Israeli scientists trial artificial pancreas technology in youngsters with type 1 diabetes

Jack Woodfield
Tue, 14 Feb 2017
Israeli scientists trial artificial pancreas technology in youngsters with type 1 diabetes
Israeli researchers believe the testing of their new hybrid closed loop system could lead to young adults with type 1 diabetes "living their lives to the fullest".

This new trial is one of the four major studies that will assess the safety and efficacy of artificial pancreas systems in people with type 1 diabetes. All projects are being funded by by the National Institute of Diabetes and Digestive and Kidney Diseases (NIDDK), part of the National Institutes of Health.

A grant of £5.57 million ($6.94m) has been earmarked for this trial which will compare Medtronic's MiniMed 670G system to GlucoSitter, an artificial pancreas algorithm developed by DreaMed Diabetes, based in Israel, that is programmed to further improve blood glucose control, particularly around mealtime.

For three months, 100 young people aged between 14 and 30 will test each system to see which device provides better results. The team will then monitor how each system affects the person's quality of life.

"We are hopeful this next-generation closed-loop technology will not only further improve blood glucose levels in a safe manner but actually let these teens and young adults focus on living their lives to the fullest," said lead author Dr Moshe Phillip, director of the Institute of Endocrinology and Diabetes at Schneider Children's Medical Center.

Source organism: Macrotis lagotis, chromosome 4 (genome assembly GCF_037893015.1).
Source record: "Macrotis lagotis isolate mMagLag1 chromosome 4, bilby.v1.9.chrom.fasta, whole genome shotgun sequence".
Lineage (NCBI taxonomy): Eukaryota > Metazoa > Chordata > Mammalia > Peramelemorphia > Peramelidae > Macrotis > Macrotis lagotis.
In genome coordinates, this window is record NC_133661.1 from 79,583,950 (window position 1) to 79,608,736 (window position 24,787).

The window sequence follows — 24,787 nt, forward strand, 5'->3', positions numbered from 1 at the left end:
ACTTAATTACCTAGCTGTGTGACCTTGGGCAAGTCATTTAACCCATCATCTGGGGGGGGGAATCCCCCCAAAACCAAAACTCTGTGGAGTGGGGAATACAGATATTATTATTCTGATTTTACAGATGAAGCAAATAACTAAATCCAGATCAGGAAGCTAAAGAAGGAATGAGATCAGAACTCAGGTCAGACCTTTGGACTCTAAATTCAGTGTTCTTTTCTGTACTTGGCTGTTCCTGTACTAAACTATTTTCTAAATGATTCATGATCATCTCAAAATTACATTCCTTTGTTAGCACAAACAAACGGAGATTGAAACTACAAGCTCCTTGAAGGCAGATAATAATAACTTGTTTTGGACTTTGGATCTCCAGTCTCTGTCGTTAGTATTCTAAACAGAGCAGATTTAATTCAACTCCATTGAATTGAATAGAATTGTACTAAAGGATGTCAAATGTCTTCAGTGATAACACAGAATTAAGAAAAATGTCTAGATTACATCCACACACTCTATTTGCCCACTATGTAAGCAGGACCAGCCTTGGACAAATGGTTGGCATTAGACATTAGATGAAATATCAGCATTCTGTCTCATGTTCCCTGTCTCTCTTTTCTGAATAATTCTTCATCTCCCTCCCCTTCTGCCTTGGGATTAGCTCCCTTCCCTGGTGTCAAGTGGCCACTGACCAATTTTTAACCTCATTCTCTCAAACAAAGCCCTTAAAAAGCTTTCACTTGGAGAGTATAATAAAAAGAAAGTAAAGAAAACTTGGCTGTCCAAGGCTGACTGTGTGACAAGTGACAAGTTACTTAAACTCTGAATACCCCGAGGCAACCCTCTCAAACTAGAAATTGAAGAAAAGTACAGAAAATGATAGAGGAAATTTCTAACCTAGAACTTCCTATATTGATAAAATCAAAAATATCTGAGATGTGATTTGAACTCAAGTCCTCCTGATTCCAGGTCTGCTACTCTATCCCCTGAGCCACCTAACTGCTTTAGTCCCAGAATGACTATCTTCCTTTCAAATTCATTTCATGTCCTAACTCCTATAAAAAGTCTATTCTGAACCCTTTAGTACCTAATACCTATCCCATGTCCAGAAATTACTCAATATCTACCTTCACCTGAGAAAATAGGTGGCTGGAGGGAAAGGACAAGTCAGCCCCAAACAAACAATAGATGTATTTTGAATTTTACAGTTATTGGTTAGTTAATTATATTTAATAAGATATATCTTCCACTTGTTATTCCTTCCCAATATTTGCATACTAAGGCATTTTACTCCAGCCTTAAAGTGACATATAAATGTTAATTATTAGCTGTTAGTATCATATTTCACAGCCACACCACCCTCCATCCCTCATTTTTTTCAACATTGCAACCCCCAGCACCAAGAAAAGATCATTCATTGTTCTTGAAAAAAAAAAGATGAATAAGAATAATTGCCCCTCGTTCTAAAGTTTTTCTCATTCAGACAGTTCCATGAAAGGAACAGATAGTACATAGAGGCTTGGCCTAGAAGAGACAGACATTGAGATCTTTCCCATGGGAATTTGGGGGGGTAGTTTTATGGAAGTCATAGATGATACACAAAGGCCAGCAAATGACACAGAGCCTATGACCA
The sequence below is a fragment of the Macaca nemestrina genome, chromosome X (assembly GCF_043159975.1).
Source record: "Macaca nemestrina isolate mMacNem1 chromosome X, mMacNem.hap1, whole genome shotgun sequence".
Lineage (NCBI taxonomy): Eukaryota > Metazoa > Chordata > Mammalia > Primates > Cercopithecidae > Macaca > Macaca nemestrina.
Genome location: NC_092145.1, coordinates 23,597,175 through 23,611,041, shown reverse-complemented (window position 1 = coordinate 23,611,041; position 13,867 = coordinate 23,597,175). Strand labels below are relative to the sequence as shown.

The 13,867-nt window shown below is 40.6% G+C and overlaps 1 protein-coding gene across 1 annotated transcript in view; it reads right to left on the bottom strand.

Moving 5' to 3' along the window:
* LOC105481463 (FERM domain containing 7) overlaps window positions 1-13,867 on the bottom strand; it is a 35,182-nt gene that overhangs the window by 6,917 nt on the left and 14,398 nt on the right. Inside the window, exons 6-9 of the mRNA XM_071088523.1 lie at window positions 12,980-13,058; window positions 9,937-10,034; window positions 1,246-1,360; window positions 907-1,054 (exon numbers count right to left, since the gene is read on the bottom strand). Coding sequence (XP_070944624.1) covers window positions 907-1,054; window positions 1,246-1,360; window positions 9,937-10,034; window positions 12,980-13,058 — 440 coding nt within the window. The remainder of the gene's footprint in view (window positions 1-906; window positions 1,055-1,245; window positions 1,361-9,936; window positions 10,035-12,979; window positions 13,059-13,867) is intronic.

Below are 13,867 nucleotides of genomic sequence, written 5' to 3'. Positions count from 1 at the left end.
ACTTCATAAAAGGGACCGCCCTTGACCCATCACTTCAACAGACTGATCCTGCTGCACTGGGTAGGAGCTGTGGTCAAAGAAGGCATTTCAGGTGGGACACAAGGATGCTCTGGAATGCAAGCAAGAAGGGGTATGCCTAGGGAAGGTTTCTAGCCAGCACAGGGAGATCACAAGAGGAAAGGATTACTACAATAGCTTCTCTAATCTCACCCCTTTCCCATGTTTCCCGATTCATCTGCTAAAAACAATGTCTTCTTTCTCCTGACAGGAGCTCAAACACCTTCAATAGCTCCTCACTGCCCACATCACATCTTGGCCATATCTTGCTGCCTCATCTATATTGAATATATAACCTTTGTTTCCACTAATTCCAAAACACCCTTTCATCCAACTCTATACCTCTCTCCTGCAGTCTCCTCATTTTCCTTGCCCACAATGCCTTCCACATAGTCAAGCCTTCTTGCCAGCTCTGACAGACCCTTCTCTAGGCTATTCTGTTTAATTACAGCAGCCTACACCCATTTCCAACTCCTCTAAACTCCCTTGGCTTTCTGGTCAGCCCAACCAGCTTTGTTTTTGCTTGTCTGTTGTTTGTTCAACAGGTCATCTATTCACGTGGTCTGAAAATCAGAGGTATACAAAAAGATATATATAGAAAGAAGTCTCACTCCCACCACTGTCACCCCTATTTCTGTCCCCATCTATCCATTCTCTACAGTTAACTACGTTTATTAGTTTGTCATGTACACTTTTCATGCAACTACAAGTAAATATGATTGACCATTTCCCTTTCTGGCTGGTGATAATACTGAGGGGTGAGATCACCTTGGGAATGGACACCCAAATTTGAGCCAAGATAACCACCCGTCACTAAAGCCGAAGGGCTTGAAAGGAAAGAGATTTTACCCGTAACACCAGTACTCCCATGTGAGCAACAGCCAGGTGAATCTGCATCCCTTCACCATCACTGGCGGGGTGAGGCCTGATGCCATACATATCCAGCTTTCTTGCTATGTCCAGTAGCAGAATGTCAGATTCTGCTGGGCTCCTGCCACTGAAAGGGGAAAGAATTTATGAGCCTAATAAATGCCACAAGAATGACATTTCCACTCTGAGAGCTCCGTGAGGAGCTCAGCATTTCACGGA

Dr Revital Nimri, part of the GlucoSitter algorithm development team, added: "After a decade of algorithm development and successfully clinical studies, we are excited to be able to test our unique MD-Logic combined with Medtronic's PID algorithm in this multinational clinical study."

A closed loop artificial pancreas system is a device, or set of devices, that automatically gives the correct amount of insulin in response to food intake and rising blood glucose.

If this trial is successful, along with the other three trials, it could prove significant in the treatment of type 1 diabetes.

The study will be carried out by the Institute for Endocrinology and Diabetes at Schneider Children's Medical Center, along with the International Diabetes Center (IDC).
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